We might not have many of those fixes yet, but there are ways to implement them – and they definitely will be integrated into the events of the future.

What are some of the advantages and threats of these changes in our brain and the virtual world?

The world was globalizing really fast, and the pandemic slowed it down a bit, but the scope of globalization is once again becoming broader. As a result, we started attending more online events that are not in our first language, primarily in English. Many changes in our brain happen because of that – not all of us are proficient in the language enough. While the information became more accessible, it also opened up possibilities for misinformation and fake news. 

I link the level of misinformation with the fact that we consume more knowledge not in our mother tongue than ever before. Even if a bilingual audience understands the core of the speaker’s message at the event, other social cues like intonation, facial expressions, and body language are not that easily translated. In simpler words, it is harder for a non-native speaker to understand if someone is lying or not. That, mainly, can lead to easier miscommunication – and it does, on a regular basis.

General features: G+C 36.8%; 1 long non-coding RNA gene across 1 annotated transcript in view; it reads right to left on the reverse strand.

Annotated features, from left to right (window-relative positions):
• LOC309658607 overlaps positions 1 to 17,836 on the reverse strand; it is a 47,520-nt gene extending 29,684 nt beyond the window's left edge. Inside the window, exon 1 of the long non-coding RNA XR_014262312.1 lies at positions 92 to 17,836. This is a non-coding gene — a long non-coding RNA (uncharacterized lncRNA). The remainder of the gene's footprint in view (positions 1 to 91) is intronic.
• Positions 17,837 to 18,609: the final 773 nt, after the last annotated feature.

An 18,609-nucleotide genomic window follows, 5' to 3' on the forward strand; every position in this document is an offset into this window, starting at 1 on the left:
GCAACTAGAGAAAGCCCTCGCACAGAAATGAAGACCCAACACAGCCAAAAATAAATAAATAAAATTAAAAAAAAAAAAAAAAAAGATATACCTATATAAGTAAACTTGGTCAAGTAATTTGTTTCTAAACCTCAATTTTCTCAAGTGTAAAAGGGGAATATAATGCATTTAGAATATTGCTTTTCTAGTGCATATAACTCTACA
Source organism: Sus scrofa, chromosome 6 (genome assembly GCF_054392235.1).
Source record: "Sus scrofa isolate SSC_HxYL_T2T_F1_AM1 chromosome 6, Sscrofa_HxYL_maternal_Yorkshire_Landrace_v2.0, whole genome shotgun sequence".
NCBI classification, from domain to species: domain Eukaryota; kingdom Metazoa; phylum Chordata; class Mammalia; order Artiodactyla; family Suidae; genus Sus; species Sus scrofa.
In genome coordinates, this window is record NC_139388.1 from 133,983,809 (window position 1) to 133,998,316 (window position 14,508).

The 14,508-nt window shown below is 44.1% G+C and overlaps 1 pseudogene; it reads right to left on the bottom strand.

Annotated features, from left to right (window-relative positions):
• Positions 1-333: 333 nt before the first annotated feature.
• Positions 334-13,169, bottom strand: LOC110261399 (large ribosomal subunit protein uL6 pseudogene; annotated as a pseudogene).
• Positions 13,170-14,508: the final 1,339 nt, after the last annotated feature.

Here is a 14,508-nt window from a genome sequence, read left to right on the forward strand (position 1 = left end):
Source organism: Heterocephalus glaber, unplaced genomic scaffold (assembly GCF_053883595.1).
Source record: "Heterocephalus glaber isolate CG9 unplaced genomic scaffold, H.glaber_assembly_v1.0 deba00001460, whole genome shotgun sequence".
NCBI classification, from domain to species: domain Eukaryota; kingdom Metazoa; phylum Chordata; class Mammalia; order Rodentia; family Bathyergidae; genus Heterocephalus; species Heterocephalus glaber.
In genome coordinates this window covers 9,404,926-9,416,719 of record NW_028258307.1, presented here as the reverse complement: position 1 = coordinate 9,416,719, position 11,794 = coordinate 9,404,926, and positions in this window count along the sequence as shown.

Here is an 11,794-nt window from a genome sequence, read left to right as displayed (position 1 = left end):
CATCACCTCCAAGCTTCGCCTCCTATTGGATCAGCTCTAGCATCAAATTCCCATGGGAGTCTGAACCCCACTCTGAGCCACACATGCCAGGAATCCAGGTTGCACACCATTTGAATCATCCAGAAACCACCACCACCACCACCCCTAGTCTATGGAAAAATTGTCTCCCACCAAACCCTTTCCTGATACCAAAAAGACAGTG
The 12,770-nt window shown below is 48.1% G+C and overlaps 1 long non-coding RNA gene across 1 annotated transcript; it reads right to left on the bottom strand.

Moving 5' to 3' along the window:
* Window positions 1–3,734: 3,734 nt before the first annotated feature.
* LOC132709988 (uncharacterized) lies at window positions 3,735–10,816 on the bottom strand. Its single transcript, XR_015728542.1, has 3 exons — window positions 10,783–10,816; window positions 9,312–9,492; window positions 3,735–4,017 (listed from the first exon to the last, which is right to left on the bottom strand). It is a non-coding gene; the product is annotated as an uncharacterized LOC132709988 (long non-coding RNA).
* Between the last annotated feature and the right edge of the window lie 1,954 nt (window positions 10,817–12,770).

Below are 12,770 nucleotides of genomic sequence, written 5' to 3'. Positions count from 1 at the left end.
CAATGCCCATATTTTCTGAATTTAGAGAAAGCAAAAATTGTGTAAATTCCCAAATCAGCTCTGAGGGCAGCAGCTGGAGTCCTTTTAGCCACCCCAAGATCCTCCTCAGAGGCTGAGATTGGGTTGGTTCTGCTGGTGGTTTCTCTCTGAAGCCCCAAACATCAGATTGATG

One way to overcome this is, of course, interpretation. Interpreters are trained professionals who are skilled to bridge the gap between languages and cultures; it is much easier for people to understand the message in their own language and, therefore, decide whether to believe it or not.